'The worst thing that happened was an accident I had in Italy. I'd get the guitars out of the trunks about an hour or so before the show, so that they could settle in to the humidity and so on. There'd be two security guys who wouldn't let anyone near them. This gig, I caught my fingers in one of the trunks as I was getting some cases out — the lid came crashing down. They went white and I couldn't feel them at all.
'You have to play chords on the guitars after you've tuned them up with the Strobotuner to see if it's OK up to the neck, so the idea is you tune them up about two songs in advance. I couldn't feel my left hand, and when I tried to play a chord I felt this incredible pain like I'd been stabbed in the ends of my fingers. I thought I'd broken them.
'So I went to see one of the doctors and they sprayed it with this jelly stuff that numbs your fingers — I think it's illegal over here, you get this strange taste of oysters in your mouth — and he said I couldn't do anything for 20 minutes. So I had to say when I was ready for the Stones to come on! They had to wait half an hour, the audience went crazy.
'The guitar technician from the support band, the J.Geils Band, sat with me in case anything went wrong and, sure enough, as I was tuning Ronnie's Tokai Strat with the Floyd Rose tremolo arm I broke a string, and that's one of the hardest to re-string.'
"...STEINBERGER'S TUNING... FROM ONE COUNTRY TO THE NEXT - IT WOULD STILL BE IN TUNE."
As a guitarist, did Jimi find any of the guitars that he had to deal with (see separate list) particularly appealing?
'There are a couple of Keith's guitars that are stunning. The natural Telecaster, I think it's '53, had been butchered a bit — pickups, nut, machines, bridge all changed — very beaten up. But the sound of it... so sharp! You'd play along with the band to get the tuning right in advance, and you'd find with that guitar that you'd gone over the time limit you allowed yourself. It was a very, very nice guitar to play.'
Wyman's use of the Steinberger bass (see our review in MUK No 10) has drawn even more attention to this amazing all-plastic instrument. 'Bill's very fussy about his tuning, although I only had to retune it on one song. That must have been the ultimate test for the stability of the Steinberger's tuning, that tour — it was absolutely amazing, Sometimes you could take it out of its case after it had been driven or aeroplaned perhaps from one country to the next, and it'd still be in tune.'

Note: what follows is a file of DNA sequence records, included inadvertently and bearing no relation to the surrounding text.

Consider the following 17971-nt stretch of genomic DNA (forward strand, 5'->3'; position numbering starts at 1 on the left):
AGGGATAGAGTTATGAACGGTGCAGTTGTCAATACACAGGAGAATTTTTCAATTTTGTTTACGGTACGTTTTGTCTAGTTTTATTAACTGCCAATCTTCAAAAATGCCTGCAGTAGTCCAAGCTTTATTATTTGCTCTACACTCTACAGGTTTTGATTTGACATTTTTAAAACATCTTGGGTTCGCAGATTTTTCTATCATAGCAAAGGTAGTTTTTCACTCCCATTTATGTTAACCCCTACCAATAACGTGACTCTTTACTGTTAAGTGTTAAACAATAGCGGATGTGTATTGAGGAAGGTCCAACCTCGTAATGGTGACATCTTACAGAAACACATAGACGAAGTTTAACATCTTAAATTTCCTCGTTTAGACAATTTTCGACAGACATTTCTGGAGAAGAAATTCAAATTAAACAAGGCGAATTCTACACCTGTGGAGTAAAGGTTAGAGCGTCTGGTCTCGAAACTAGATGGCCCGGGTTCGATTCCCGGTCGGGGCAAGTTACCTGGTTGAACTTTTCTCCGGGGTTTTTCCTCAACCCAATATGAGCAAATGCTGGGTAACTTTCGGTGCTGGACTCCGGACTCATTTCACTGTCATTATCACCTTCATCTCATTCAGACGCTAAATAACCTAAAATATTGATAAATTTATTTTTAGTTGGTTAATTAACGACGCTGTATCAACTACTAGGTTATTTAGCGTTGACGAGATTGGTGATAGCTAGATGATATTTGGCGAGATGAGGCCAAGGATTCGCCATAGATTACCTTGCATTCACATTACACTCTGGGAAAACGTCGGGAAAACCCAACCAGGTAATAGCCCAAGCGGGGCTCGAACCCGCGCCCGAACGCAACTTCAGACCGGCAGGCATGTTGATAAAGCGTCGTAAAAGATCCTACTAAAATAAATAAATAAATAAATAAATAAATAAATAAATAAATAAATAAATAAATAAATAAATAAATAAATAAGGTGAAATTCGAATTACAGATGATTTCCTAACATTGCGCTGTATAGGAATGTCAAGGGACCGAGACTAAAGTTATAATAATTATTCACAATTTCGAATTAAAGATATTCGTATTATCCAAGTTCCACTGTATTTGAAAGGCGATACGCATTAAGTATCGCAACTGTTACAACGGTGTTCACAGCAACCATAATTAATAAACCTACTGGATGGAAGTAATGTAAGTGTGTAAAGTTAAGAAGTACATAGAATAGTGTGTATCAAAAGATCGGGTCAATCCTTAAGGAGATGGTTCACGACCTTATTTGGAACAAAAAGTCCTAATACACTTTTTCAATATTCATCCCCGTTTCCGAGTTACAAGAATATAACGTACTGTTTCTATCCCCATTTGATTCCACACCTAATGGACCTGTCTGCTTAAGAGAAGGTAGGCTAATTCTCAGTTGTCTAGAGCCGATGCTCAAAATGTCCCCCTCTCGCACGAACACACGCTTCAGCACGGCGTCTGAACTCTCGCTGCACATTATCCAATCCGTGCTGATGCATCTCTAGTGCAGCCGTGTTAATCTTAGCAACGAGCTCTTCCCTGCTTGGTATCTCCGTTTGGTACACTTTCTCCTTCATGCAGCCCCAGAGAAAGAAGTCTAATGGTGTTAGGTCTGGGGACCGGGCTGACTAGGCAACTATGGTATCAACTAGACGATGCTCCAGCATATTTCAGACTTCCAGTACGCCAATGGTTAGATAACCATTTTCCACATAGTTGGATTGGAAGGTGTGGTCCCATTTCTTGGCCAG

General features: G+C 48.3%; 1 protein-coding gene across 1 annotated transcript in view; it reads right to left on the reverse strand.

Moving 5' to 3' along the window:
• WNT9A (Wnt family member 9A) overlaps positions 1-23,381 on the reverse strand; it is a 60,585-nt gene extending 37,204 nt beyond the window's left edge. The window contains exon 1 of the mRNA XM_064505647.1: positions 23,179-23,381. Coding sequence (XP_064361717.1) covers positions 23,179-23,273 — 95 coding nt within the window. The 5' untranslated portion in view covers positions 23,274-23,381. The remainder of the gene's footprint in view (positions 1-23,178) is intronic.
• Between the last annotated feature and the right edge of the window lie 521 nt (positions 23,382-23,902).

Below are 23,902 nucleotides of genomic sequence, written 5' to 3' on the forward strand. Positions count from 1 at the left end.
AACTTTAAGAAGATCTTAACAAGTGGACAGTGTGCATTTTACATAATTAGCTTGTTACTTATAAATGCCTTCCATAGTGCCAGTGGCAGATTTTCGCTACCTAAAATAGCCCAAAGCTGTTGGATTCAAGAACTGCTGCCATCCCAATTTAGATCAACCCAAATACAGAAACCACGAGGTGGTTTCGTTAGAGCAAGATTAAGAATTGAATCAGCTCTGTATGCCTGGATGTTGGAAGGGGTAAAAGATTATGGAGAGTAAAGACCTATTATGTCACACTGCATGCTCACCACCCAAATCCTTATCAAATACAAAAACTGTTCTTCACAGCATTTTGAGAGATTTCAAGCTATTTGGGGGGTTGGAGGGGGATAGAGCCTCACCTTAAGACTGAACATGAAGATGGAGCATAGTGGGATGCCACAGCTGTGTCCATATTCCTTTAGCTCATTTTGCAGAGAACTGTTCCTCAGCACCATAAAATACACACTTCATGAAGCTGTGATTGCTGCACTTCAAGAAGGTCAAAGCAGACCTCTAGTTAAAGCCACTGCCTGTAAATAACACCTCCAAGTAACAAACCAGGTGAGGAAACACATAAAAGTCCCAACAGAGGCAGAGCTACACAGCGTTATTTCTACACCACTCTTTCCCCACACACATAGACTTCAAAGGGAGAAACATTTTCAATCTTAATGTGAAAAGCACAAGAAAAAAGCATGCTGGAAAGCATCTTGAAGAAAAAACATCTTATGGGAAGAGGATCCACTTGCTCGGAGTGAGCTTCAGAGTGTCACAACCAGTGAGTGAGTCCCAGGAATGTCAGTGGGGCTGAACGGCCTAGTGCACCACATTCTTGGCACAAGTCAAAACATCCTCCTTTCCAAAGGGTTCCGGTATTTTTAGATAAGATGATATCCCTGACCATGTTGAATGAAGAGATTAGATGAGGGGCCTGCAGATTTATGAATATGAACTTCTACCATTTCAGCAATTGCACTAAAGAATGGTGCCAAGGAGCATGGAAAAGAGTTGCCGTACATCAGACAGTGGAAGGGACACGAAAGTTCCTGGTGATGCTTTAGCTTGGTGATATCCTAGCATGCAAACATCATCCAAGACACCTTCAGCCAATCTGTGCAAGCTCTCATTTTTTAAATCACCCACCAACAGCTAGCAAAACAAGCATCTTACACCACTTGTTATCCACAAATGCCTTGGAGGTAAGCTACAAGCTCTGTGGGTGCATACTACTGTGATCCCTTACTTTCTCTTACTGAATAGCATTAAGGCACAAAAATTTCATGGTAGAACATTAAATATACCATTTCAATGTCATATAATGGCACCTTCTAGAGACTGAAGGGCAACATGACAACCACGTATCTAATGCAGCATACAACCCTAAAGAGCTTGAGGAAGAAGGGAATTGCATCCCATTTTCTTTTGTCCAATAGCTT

Jimi's guitar making activities have increased lately, and when we met in late October he'd just finished making a small 19in-scale electric for Ronnie Wood's son Jesse's sixth birthday — dubbed the MB Jessecaster. 'It's a good looking mini-axe with a beautiful birds-eye and figured maple neck (the blank came from Sussex supplier David Dyke), a mahogany body finished in Ice Blue, a combination Chandler/Schecter bridge, and a Bill Lawrence blade-magnet mini-humbucker.
'There's no-one, as far as I can make out, making electric guitars specifically for kids,' complains Jimi. 'Even those "travel guitars" can be disgusting looking instruments. You can get small guitars, but they'll have the same width fingerboard, same size necks and so on, and they're usually terrible to play. I'd have trouble playing it, let alone a six-year-old. I'm sure there's a market — I'm going to make another one next for my two-year-old nephew. By the time he's three he might have some interest, even if it's to hit his Uncle Jim over the head with. You can get small violins for kids, you can get piano pedals adjusted, so many instruments, so why not electric guitar?'
There's also a possibility now that Jimi will make a guitar for Ronnie himself — Wood was impressed with Jimi's first guitar he showed him, it's loosely based on an Explorer. Plans were being sent off to Ronnie in New York when we met, and fingers are crossed. He may do one for Keith, too.
But why did he start making instruments? 'That started off as a sort of personal challenge. I had a lot of materials hanging around for years, things like pickups and machine heads, and I bought a lot of wood about seven years ago which I've had in storage. I was getting quite sickened by guitars, especially American ones, being labelled as the best in this field and the best in that, when a lot of them were rubbish. I don't like a lot of the construction and materials, so I thought it'd be interesting to make a few myself, especially as I had access to two really good workshops.'